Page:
Current Issue > Fall 2001 > Contributors and Cover credit

Contributor Notes and Cover Credit: Fall 2001

David Lovekin's photography has appeared in Love: America the Beautiful in the Words of Walt Whitman, Amerca's Last Chance, and in numerous exhibitions. He is the author of Technique, Discourse and Consciousness (Lehigh UP) and coeditor with Donald Phillip Verene of Essays in Humanity and Technology. His photographs will be featured in the Great Plains Art Collection in the Fall of 2003.





Christina Adam's stories appear in The Atlantic Monthly and the anthology Circle of Women. She is co-winner of the CrazyHorse Prize and winner of the Idaho Commission on the Arts Literature Fellowship.
Jonathan Holden's most recent books are Knowing: New and Selected Poems (2000) and The Old Formalism: Character in Contemporary American Poetry (1999), both with University of Arkansas Press.
Greg Johnson's newest novel, Sticky Kisses, was published this spring. Other books include the novel Pagan Babies, several story collections, and three books on Joyce Carol Oates, most recently, Invisible Writer: A Biography of Joyce Carol Oates.
Ruth Hamel's stories have appeared in The Kenyon Review, The Missouri Review, New Orleans Review, Ascent, and other journals.
Joyce Carol Oates has twice been nominated for the Nobel Prize in Literature and her writing has earned much praise and awards, including the PEN/Malamud award for Excellence in Short Fiction, the Rosenthal Award from the American Academy-Institute of Arts and Letters, a Guggenheim Fellowship, the O'Henry Prize for Continued Achievement in the Short Story, and the National Book Award for her novel, Them. In 2000 her novel Blonde, a fictional biography of Marilyn Monroe, was published to much acclaim and her novel We Were the Mulvaneys was chosen as an Oprah's Book Club selection. Other recent publications include Broken Heart Blues, My Heart Laid Bare, The Collector of Hearts, Faithless: Tales of Transgression, and a children's book, Come Meet Muffin.
Kira Salak's stories have appeared in Witness, Quarterly West, and Grand Tour. Her book of travel/memoir, The Four Corners: Into the Heart of New Guinea--One Woman's Solo Journey, will be published by Counterpoint/Perseus Books in November. "Beheadings" is forthcoming in the anthology Best New American Voices 2001 (Harcourt).
Reetika Vazirani is author of the poetry collection White Elephants (Beacon P, 1996), winner of the Barnard New Women Poets' Prize. Poems from her new manuscript appear in Best American Poetry 2000, the 2000 Pushcart Prize anthology, Paris Review, Ploughshares, and The Kenyon Review


Robin Becker is author of five poetry collections including The Horse Fair (U of Pittsburgh P, 2000) and All-American Girl (U of Pittsburgh P, 1995), winner of the Lambda Literary Award for Lesbian Poetry. She has won fellowships from the Bunting Institute of Radcliffe College, the Massachusetts Artists Foundation, and the NEA. Her poems and book reviews appear widely in journals including American Poetry Review, Boston Globe, Gettysburg Review, and Ploughshares. Becker also serves as Poetry Editor for Women's Review of Books.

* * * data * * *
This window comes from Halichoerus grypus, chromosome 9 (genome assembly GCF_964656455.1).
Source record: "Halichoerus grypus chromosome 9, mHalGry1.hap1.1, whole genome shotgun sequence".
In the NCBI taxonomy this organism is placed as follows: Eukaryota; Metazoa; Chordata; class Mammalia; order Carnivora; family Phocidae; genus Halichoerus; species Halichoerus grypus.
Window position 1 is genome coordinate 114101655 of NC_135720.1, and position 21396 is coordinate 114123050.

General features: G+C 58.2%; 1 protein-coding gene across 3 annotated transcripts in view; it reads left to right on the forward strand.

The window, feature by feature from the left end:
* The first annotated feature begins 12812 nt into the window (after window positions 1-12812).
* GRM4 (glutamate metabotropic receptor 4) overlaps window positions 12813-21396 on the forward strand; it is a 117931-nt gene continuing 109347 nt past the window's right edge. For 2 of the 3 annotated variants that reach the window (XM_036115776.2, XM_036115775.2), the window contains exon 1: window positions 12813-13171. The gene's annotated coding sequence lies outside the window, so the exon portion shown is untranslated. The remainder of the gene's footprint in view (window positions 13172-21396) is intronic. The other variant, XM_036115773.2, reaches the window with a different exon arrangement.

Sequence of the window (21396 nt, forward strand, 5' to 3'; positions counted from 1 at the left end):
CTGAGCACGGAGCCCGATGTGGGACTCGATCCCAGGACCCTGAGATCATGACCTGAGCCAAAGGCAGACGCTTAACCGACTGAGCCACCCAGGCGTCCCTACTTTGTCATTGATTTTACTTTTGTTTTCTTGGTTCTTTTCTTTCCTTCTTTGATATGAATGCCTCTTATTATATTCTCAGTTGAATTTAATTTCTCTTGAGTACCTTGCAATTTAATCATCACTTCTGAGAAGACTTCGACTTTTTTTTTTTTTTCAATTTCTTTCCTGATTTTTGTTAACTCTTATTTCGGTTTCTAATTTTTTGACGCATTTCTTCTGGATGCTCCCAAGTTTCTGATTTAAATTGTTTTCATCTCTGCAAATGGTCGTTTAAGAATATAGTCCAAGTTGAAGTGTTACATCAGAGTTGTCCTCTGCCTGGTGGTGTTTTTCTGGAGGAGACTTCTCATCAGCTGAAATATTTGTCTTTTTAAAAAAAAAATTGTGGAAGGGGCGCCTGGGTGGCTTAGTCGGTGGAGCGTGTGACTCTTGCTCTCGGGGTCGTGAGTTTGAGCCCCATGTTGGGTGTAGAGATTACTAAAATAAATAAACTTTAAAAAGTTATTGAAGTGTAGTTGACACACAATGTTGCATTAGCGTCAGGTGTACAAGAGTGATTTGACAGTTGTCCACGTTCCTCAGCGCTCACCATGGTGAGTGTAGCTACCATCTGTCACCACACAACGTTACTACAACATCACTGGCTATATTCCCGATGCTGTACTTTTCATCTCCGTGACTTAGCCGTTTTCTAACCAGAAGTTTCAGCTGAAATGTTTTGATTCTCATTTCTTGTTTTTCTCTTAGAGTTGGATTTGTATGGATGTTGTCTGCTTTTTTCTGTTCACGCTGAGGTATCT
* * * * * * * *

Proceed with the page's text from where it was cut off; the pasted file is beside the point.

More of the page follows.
Marta Boswell's poetry appears or is forthcoming in Conneticut Review, Puerto del Sol, Hayden's Ferry Review, Wisconsin Review, and The MacGuffin.
Richard Chess is author of two books of poetry, Chair in the Desert (U Tampa P, 2000) and Tekiah (U Georgia P, 1994). His poems are included in the Prairie Schooner Anthology of Contemporary Jewish American Writing and Telling and Remembering: 100 Years of American-Jewish Poetry (Beacon 1997). He directs the Center for Jewish Studies at the University of North Carolina at Asheville.
Judith Ortiz Cofer is author of the novel The Line of the Sun, two collections of essays and poetry: Silent Dancing and The Latin Deli: Prose and Poetry, and two books of poetry: Terms of Survival and Reaching for the Mainland. The recipient of numerous awards, her work has appeared widely in journals, prize series, and several anthologies used in classrooms across the U.S.
Martha Collins's fourth and most recent book of poems is Some Things Words Can Do (Sheep Meadow, 1999).
Julie Fay's latest poetry collection is The Woman Behind You (U Pittsburgh P, 1999). Other translations of Guy Goffette's poetry appear in the recent French issue of Poetry.
Annie Finch's books of poetry include Calendar (a National Poetry Series Finalist), Eve (Story Line, 1997), and the forthcoming epic poem Marie Moving. Her book on poetics, The Ghost of Meter, has just been reissued in paperback, and her anthology A Formal Feeling Comes: Poems in Form by Contemporary Women is in its fifth printing. She is co-editor of the forthcoming An Exaltation of Forms: Contemporary Poets Celebrate the Diversity of Their Art.
Charles Fort has received major awards from the Poetry Society of America, Writer's Voice, and the Randall Jarrell Poetry Prize. His books include Immortelles (Reynolds Chair Books), As the Lilac Burned the Laurel Grew (1999), We Did Not Fear the Father (1999), Darvil (St. Andrews P, 1993), and The Town Clock Burning (St. Andrews Press, 1985).